We’re away until January 2, but we’re reposting some of our favorite pieces from 2018. Enjoy your holiday!
Winslow Homer, Sunlight and Shadow, 1872.
“I vant to be alone,” my mother used to say distractedly, channeling Greta Garbo, when my brother and I were wrecking havoc at home. In fact, though Garbo’s character said the line in the 1932 film Grand Hotel, Garbo herself never said it. What she said, when faced with a scrum of journalists at a press conference a few years later, was “I want to be let alone.”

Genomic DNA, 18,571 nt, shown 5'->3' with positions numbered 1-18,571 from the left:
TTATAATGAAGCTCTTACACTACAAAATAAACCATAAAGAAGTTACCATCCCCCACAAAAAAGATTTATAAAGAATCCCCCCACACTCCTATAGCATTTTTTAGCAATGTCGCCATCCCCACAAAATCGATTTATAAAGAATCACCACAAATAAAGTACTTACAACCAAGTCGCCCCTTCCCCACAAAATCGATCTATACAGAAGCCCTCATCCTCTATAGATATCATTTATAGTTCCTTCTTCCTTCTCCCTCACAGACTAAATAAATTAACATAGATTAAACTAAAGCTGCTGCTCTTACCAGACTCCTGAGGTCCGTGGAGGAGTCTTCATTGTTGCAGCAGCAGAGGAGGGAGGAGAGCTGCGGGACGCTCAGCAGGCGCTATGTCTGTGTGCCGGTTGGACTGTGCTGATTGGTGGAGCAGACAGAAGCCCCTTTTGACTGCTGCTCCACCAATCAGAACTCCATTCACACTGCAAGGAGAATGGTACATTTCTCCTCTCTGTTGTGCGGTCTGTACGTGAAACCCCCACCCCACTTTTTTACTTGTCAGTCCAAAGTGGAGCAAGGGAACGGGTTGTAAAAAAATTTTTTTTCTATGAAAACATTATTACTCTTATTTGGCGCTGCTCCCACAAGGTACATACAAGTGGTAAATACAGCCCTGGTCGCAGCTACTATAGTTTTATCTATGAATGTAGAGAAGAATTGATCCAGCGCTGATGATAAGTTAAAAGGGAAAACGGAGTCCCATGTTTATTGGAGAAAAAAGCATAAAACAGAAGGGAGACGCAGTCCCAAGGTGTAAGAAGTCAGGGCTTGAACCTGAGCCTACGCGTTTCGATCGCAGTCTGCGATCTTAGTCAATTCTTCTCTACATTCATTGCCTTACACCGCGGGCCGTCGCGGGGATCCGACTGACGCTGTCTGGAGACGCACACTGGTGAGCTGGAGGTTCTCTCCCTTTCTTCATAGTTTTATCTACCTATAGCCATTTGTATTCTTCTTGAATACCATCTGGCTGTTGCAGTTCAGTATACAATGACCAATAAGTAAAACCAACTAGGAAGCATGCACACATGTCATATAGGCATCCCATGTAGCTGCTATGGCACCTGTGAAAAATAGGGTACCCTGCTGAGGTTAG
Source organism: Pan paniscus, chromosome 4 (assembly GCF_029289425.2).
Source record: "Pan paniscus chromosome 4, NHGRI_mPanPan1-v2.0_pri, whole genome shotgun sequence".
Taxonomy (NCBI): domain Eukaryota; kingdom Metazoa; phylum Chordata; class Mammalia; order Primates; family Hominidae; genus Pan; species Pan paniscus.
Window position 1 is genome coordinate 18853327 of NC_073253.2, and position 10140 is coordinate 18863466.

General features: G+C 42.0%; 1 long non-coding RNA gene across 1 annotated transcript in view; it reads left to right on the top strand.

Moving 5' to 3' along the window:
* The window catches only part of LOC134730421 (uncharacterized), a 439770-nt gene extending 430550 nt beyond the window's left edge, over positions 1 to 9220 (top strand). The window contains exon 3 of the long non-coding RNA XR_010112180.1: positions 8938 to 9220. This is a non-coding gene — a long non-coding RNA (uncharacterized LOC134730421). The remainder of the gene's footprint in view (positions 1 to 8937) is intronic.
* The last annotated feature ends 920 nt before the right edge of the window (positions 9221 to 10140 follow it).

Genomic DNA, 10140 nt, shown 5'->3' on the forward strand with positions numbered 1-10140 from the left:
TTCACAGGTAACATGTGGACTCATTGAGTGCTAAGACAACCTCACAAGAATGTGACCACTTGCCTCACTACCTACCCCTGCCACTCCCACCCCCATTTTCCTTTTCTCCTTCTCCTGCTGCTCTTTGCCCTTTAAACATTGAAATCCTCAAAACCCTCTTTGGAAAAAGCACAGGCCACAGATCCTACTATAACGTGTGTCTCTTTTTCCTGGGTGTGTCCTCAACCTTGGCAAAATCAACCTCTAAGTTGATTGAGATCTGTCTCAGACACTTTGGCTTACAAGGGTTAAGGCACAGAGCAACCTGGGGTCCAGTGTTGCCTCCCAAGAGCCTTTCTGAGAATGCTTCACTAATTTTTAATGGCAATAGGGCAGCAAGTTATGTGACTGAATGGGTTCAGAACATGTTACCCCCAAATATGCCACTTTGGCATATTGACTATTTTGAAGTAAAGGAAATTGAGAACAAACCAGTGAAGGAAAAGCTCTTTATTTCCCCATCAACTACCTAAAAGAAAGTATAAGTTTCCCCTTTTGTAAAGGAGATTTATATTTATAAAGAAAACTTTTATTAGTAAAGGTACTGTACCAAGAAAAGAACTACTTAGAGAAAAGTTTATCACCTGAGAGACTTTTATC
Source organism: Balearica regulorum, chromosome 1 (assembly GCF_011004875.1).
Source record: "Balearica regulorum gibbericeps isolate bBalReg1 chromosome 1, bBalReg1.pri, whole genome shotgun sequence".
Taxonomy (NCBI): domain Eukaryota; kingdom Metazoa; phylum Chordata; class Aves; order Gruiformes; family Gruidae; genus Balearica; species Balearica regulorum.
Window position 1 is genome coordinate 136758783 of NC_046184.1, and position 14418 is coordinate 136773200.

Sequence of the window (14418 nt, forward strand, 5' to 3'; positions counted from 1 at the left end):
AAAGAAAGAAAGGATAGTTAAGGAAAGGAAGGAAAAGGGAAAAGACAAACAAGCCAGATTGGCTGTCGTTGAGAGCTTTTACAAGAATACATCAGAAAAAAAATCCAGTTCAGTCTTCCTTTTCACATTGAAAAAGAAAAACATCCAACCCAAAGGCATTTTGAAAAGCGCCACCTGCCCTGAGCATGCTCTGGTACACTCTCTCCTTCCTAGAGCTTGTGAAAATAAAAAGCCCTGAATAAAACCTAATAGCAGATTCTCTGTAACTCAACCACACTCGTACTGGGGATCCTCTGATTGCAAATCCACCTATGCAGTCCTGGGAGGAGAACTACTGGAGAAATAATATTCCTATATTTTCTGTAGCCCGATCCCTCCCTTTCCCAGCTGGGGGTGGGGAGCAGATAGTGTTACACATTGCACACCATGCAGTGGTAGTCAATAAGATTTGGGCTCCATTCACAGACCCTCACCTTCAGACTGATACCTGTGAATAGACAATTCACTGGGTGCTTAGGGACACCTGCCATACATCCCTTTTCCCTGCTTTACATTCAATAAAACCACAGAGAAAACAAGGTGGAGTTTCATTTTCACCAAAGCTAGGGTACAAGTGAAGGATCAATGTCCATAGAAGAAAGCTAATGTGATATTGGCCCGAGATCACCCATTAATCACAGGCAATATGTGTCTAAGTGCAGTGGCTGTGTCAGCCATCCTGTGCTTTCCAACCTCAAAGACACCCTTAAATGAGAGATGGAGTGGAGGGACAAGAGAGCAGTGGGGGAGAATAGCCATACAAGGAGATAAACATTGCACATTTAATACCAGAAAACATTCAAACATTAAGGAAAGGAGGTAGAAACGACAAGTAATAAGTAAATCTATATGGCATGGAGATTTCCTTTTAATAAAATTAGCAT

But in our culture, the distinction between the two statements has been conflated. For us, “I vant to be alone” means I want to be off the grid, no iPhone, no email, the 24-7 connectivity of our lot. I want to be let alone to be alone. No wonder that, to a writer—to readers, to all overwhelmed people now—solitude suggests not loneliness but serenity, that kissing cousin of sanity. We speak of being alone to recharge our batteries—even in our reach for solitude, we seem unable to unplug from the metaphor of our connectivity.
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